Liberty and justice have absolutely nothing to do with it as demonstrated in the Jeffrey Epstein case, the ongoing crime spree by our President Donald Trump, and New York’s flagrant political corruption where the wealthy can rent to own even Democratic politicians like Mayor Bill de Blasio who pitches himself nationally as a progressive but is known locally as a “transactional” kind of guy.
Against heavy odds, Mr. Garner improvised a living for himself and his family in a city that increasingly tightens the vice-grip of gentrification on working-class families. For decades I have watched these families driven out from one neighborhood after another to make way for the luxury housing that the developer-donors to the politicians built.
Here in New York City the world’s wealthiest park their money and run the show and the history of police corruption has many chapters. And, it’s always the police that are brought in to smooth out these neighborhood “transitions” that playout with the soft violence of eviction and small print of foreclosure. The power alchemy of late-stage vulture capitalism in a place like New York City transcends race.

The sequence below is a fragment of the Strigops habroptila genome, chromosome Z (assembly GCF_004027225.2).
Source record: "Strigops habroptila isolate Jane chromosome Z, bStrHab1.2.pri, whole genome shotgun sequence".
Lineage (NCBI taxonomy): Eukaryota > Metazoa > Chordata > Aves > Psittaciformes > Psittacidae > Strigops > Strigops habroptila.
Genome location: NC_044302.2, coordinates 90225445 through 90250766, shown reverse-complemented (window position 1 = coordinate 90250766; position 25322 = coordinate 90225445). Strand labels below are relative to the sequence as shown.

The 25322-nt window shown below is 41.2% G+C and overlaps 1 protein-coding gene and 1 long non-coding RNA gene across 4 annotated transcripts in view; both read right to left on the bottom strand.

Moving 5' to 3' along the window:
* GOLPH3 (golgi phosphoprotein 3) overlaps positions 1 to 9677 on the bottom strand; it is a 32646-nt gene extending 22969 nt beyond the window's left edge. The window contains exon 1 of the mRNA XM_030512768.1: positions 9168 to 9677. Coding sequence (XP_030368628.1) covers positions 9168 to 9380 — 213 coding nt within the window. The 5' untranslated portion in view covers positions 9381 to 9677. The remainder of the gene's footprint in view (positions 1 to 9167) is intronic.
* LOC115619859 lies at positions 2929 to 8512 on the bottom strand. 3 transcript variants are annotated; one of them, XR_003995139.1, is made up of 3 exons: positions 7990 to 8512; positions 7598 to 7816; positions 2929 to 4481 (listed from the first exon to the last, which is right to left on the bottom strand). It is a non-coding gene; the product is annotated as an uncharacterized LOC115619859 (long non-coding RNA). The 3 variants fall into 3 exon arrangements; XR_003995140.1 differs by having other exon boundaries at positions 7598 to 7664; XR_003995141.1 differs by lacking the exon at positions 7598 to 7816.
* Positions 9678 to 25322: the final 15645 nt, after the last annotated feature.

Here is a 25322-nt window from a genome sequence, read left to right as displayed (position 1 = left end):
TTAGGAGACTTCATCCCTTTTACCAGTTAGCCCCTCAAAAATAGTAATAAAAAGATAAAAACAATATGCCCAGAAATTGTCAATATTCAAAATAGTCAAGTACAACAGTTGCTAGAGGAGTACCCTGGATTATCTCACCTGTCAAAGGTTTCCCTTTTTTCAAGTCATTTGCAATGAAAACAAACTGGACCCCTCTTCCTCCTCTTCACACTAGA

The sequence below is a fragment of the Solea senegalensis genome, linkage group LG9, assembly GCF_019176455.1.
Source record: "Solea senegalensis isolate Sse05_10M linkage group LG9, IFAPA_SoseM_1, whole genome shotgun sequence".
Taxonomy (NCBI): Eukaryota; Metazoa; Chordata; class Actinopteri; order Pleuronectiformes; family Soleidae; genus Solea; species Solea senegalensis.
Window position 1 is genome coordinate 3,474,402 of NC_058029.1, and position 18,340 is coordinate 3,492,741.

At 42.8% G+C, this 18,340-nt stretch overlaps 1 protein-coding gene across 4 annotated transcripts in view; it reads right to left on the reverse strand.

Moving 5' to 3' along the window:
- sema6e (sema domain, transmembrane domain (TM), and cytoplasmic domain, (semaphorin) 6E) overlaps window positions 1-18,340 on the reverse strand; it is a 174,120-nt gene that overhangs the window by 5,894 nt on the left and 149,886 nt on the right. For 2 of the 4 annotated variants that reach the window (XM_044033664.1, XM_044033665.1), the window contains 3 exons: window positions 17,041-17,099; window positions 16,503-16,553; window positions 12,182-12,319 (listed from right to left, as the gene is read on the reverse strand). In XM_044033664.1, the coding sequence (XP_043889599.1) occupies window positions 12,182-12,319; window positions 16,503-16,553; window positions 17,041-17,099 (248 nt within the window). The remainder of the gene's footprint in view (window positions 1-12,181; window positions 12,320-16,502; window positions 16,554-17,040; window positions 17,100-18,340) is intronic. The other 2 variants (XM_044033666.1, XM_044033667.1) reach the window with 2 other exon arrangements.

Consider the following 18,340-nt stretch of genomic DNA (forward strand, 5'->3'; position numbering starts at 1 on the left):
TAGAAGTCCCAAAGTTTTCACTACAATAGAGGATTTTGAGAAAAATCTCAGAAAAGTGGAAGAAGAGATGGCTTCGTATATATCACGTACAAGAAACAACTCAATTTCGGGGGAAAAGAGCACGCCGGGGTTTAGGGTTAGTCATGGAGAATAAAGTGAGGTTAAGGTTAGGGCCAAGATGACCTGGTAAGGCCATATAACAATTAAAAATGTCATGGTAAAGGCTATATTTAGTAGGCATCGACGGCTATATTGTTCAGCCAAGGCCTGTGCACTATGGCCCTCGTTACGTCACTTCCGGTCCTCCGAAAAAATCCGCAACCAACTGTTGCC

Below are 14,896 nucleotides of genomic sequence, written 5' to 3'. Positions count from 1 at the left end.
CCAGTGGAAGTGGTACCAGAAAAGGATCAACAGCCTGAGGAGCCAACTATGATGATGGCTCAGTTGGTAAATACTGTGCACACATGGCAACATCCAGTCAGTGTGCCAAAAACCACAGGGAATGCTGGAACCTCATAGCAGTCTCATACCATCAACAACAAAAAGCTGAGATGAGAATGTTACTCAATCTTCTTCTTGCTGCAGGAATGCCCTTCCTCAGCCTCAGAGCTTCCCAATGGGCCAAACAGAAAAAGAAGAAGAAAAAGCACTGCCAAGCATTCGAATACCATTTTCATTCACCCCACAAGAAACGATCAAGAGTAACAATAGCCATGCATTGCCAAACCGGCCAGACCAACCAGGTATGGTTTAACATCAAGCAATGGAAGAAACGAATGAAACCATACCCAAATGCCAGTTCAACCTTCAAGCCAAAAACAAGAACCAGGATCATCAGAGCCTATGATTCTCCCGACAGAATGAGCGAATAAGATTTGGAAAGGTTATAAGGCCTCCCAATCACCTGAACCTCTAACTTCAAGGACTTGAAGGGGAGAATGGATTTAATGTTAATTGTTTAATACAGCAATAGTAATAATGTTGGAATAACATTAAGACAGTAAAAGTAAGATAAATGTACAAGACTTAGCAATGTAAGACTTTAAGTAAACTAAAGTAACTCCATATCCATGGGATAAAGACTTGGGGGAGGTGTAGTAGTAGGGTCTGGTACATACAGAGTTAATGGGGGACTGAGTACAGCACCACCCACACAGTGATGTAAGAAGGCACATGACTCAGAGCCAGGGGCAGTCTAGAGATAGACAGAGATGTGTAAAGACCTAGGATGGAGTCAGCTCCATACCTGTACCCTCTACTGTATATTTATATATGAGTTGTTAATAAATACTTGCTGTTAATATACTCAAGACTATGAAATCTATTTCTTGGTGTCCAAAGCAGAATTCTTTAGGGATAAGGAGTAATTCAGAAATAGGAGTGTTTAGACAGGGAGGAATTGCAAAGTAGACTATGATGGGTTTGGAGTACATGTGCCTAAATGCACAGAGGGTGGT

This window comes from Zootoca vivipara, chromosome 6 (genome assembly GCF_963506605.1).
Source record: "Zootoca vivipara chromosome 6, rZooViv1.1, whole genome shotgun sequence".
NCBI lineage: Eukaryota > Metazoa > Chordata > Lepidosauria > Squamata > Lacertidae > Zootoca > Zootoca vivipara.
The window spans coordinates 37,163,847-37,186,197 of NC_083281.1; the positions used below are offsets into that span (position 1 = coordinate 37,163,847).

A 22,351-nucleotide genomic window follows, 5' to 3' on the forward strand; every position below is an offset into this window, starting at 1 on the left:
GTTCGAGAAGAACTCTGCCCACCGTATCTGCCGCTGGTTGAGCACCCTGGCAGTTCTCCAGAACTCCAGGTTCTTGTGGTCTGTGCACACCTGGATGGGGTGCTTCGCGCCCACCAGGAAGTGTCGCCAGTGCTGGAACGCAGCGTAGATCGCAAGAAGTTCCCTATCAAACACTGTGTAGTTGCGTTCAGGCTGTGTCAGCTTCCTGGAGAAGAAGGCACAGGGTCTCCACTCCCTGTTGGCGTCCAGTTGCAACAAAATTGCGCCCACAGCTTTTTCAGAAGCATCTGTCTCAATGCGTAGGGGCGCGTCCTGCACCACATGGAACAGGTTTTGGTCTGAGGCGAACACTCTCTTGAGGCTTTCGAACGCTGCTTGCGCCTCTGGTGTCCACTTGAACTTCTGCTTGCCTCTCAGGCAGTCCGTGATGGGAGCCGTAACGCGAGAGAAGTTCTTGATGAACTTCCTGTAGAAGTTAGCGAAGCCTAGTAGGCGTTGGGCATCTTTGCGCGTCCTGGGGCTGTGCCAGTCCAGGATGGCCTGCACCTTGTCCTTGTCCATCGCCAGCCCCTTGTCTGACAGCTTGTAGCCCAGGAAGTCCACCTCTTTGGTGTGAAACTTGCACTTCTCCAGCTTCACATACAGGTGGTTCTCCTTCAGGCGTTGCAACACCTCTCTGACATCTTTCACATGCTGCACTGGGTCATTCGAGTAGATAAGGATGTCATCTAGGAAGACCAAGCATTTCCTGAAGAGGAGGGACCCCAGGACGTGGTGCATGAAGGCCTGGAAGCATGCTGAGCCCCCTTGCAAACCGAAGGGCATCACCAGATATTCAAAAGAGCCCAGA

In Mr. Garner’s case, it was an African-American NYPD Chief who ordered the enforcement action over untaxed cigarettes that proved fatal to Mr. Garner.
It was NYPD Chief of Detectives Phillip Banks III, who at the time was the department’s highest-ranking uniformed officer, who made the command decision to send police to the Staten Island location. The Daily News reported the NYPD had already had Mr. Garner’s “spot” under surveillance because of complaints the department had received about the sale of the loosie cigarettes — those sold one at a time.
Mr. Banks name also surfaced as a prominent figure in several high-profile cases that resulted in corruption convictions of other high-ranking NYPD officers as well as Norman Seabrook, former President of the Correction Officers Benevolent Association.
“Banks was eyed by authorities in connection with a sprawling corruption probe that rocked the upper ranks of the NYPD, the conviction of jails union boss Norman Seabrook and an investigation of de Blasio’s fundraising practices,” the Daily News reported